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How to Heat a Small Greenhouse

Metal greenhouse in summer with open door image by Scott Latham from

Keeping a greenhouse warm at night, or on very cold days, is a challenge. Install a thermometer so you don't have to guess at the temperature. How warm the greenhouse is depends on what you're growing. Tropical plants and warm-season vegetables like tomatoes and cucumbers have to be kept warmer than cool-season vegetables like spinach and lettuce. Spring bulbs may only need a few degrees above freezing to do well. If you live in a frigid area, space heaters may be your only heating option.

Christmas Lights

Tack cup hooks on the inside of the greenhouse away from the plastic or glass.

String old-fashioned Christmas lights, not LED lights, around the interior of the greenhouse, making sure the lights don't touch the plastic walls. Since heat rises, the lower you can put the lights the better.

Keep the lights from touching plants. Turn them on at dusk. Before you go to bed check the temperature in the greenhouse. It may be necessary to add additional lights.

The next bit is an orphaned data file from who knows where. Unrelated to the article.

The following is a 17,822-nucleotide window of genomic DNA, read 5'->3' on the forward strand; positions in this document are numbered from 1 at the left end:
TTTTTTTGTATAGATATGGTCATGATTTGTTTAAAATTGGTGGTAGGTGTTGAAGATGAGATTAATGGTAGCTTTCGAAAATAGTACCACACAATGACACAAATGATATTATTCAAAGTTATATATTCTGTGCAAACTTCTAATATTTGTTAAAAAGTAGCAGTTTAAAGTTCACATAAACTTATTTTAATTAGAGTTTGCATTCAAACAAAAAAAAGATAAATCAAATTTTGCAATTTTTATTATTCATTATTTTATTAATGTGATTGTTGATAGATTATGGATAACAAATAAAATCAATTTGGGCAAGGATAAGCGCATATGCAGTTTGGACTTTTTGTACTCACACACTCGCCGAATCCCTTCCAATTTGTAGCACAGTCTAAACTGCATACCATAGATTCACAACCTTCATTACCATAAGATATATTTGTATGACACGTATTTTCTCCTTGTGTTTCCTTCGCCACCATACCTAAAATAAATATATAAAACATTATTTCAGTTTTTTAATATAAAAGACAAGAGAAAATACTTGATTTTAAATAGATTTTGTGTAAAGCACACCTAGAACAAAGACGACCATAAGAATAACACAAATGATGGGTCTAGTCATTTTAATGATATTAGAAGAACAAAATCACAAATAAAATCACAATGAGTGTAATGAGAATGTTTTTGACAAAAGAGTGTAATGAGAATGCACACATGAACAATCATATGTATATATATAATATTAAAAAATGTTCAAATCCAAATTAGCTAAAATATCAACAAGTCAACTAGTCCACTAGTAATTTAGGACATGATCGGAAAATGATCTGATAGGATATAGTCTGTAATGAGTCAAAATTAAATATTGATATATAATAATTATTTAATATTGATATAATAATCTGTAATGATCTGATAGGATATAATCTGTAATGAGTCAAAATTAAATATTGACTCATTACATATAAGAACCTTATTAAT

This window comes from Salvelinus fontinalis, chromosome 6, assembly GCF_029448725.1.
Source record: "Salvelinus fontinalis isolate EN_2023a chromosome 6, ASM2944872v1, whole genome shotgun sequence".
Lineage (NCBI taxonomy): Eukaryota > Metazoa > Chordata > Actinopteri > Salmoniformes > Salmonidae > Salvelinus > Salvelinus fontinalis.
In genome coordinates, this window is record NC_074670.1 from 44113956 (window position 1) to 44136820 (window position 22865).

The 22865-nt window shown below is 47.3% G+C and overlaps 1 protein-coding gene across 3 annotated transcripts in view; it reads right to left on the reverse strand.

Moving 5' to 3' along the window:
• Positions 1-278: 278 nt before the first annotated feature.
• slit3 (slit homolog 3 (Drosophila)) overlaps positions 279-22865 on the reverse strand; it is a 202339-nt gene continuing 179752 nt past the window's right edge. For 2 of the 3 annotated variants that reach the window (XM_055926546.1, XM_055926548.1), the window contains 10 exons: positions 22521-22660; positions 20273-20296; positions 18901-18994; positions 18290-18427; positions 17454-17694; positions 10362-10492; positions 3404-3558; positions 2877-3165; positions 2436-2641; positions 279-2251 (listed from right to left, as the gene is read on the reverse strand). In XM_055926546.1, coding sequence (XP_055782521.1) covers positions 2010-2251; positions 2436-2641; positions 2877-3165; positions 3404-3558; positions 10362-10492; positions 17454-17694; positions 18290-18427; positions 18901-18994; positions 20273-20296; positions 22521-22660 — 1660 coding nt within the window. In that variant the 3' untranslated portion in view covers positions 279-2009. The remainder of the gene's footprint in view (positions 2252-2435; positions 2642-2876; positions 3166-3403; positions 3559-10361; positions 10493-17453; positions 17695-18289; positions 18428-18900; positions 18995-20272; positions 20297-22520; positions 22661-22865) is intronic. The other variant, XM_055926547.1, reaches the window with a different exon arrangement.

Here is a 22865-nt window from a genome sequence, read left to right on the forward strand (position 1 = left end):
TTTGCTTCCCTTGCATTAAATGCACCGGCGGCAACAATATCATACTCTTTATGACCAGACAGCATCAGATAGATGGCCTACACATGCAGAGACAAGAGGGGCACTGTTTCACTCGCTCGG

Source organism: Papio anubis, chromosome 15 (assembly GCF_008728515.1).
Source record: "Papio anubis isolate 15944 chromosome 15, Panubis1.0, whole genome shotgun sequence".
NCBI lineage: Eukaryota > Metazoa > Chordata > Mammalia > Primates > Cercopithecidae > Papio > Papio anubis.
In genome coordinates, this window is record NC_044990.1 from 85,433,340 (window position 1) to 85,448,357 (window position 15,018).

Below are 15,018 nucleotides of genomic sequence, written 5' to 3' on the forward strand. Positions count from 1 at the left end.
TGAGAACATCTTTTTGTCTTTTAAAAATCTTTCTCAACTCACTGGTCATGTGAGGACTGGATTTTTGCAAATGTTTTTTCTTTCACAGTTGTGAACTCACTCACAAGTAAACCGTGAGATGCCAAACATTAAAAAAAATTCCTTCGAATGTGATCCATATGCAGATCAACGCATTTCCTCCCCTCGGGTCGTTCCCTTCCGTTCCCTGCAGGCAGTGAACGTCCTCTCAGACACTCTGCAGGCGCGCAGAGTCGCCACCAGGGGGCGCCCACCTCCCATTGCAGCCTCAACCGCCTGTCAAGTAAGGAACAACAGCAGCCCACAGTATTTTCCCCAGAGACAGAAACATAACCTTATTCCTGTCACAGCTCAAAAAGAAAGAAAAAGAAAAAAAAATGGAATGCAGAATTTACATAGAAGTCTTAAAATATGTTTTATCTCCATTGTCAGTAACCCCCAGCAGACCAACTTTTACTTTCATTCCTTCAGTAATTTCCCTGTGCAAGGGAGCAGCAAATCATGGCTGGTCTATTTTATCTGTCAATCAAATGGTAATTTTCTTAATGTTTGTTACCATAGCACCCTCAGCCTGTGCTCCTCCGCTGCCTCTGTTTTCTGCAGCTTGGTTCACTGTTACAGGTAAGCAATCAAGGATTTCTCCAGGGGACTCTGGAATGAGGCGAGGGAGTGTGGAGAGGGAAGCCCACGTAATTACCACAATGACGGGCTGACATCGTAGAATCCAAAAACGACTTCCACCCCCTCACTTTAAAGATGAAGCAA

Add additional lights by fastening cup hooks into wooden shelving toward the middle of the greenhouse. If the shelves are metal, tape the light cords to the shelves with electrician's tape.

Water Jugs

Fill gallon-, 2 1/2-gallon or 5-gallon containers with water. Larger containers may be used if you can find them.

Wrap the jugs with black plastic. The plastic absorbs the heat and warms the water. The warm water will give off heat to the greenhouse during the evening and night. The jugs may be spray painted black, and then you won't need the black plastic.

Stack the containers against the side of the greenhouse that gets sun most of the day. You may have to install shelving to hold the containers.


A supplemental heating source may be necessary on cloudy days if you're using the water jug method.


Air circulation is important in a greenhouse as well as heating.

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